The corridors also act as an art gallery

Two main corridors that connect the Banquet Hall to the Presidential and the Presidential Hall to the Main Congress Hall link the main elements of the complex. The sequence is a great opportunity to create a flexible art space; well lit, and well frequented that might become a showcase for contemporary art in Congo. We have therefore selected a group of artists with the advice of the Ministry of Art and Culture and will set off the first of hopefully many exhibitions to come in the Kintele Congress Centre.

The Congress Hall

The Congress Hall foyer is a grand space, which is there to serve the 1500 Seat Congress Hall, and before entering the hall guests are able to appreciate the selection of traditional statuettes that stand at its ends. These are set at eye height so that the viewer can have a full body relationship and engage with the sculpture on an equal basis.

The Congress Hall foyer walls are clad in gray natural stone while the floors are finished in a dark brown marble. The reception desk is constructed from alabaster marble which when backlit glows beautifully. Ceilings are in bronze colored panels articulated by concealed lighting.

The feeling of quality and grandeur in the selection of materials is continued all throughout the center. The Presidential hall seating 75 Presidents and 300 delegates is set in a circular form, where every delegate can see the others, and all will have a view of projection screens which roll down from the ceiling at the four sides of the space. The walls are covered in undulating series of fabric clad panels which also act as a source of lighting. The great circular ceiling reflects the form of the meeting hall, with a glass chandelier at its center.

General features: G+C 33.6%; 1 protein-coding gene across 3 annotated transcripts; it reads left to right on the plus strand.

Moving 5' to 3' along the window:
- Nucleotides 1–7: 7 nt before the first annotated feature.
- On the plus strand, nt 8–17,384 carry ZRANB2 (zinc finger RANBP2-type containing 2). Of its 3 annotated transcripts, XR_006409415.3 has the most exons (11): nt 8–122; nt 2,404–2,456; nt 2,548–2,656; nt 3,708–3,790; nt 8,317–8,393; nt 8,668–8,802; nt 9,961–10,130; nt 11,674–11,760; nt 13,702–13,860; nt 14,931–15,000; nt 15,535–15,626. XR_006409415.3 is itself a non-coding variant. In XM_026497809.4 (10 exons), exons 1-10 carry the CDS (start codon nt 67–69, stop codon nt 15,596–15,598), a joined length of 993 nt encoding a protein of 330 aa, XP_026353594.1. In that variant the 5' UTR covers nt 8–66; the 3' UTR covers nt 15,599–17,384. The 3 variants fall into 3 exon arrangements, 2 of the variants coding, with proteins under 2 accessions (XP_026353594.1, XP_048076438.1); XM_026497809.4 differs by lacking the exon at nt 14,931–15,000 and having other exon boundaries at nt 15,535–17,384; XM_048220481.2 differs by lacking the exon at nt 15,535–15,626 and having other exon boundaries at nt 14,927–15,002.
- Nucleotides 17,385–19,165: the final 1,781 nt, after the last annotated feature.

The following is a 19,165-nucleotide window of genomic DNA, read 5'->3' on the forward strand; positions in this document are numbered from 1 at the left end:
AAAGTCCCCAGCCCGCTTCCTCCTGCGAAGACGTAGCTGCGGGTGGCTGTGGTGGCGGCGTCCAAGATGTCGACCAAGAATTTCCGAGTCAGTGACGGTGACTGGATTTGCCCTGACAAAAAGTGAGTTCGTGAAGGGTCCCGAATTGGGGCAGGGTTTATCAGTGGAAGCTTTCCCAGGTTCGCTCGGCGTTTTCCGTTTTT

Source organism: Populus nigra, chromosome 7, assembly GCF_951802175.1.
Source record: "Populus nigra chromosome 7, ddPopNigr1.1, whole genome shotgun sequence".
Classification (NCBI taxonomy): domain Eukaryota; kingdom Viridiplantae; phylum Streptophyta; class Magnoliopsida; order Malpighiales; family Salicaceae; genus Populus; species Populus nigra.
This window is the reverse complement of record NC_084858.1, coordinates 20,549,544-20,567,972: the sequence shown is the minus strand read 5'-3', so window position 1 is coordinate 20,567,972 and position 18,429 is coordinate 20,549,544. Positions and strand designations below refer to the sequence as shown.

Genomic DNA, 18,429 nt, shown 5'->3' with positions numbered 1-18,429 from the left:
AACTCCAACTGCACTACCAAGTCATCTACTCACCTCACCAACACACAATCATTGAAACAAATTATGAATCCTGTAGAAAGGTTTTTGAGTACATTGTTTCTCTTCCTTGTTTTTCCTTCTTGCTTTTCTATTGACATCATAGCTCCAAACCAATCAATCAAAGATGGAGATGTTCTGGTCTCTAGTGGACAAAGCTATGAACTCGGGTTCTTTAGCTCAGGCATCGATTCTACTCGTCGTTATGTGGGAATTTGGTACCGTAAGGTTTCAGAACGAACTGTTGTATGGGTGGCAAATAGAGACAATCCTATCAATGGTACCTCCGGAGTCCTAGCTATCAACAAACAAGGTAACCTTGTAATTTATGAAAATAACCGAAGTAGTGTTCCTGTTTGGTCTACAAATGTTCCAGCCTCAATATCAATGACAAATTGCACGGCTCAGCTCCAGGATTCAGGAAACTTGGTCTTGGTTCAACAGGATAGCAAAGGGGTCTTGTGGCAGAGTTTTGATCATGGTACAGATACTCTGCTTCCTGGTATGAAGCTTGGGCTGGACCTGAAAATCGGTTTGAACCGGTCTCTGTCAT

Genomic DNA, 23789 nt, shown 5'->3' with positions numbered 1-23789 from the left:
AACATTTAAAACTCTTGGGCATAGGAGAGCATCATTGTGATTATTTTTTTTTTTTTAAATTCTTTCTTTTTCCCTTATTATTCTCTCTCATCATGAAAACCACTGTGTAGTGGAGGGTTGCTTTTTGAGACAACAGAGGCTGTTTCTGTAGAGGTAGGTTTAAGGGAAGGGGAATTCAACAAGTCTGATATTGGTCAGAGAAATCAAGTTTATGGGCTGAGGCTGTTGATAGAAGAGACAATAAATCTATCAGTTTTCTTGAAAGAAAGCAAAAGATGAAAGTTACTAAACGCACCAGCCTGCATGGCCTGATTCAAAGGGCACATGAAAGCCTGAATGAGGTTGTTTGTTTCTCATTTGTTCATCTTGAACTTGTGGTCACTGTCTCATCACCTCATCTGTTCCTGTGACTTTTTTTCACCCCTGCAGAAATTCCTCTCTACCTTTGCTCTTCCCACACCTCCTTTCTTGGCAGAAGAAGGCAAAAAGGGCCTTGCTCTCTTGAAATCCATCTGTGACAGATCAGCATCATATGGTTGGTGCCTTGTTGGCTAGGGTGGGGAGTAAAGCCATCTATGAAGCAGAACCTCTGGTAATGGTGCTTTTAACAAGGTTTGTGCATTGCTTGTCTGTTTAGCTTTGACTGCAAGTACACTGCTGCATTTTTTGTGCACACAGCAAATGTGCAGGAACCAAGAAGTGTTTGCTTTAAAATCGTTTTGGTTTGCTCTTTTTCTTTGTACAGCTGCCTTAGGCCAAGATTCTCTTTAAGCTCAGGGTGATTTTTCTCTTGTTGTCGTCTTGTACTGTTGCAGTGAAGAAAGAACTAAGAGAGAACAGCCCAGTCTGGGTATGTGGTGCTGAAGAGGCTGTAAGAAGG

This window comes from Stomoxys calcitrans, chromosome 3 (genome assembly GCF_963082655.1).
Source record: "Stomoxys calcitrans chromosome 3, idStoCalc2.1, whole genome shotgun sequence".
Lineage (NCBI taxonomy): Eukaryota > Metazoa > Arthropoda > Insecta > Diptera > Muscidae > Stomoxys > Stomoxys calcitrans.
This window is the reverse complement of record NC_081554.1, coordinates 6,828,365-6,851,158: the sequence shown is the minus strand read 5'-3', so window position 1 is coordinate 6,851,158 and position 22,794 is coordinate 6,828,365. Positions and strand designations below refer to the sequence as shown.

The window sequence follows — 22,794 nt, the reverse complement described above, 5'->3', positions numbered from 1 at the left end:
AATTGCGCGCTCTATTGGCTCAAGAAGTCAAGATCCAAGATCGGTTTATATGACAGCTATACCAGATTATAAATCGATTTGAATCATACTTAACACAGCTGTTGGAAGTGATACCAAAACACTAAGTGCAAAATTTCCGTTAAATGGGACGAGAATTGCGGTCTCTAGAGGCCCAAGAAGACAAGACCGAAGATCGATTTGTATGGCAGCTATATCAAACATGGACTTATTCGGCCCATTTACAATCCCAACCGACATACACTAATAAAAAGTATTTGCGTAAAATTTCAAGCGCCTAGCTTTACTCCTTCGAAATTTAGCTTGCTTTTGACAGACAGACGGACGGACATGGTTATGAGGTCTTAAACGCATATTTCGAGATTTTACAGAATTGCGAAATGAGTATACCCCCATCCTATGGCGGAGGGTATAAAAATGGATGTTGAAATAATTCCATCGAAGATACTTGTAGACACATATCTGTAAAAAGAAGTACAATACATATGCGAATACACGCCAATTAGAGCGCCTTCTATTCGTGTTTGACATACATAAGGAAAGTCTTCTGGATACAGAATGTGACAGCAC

The Banqueting space is positioned to serve and be serviced also the hotel, but it is accessible independently as isthe Congress Hall, from the colonnade which leads to all public functions in the complex. Visitors and delegates can be dropped off either at the main entrances along the colonnade or at the higher level of the hotel. The foyer of the hall is finished in dark brown marble floors, bronze colored wall panels cris crossed by diagonally patterned concealed lights. Ceilings are paneled in bronze colored panels with concealed lighting. The natural wood ceiling panels set in a square grid allow division of the space in to four distinct. Glass chandeliers are set in each of the ceiling panels.

Care is taken to ensure that presidents and higher delegates can all circulate within the complex without exiting in to the public foyers, and remaining out of view and private. There are therefore two parallel circulation areas, between the public functions, one that takes you behind the scenes from one hall to the other, and the other connected to the colonnade which is visible and more open to the colonnade.

In summary the Kintele Congress Centre and Hotel Complex provides a 21st Century facility in Brazzaville, placing it on the map of African countries that can host all kinds of international and national events, including the African Union Summits for which it has been tailored specially to host. It also provides a facility for the public to visit to enjoy its art and its restaurants and bars, giving the Congo Republic a center, which can live throughout the year.

Selcuk Avcı

Founder Partner, Avcı Architects 15 February 2017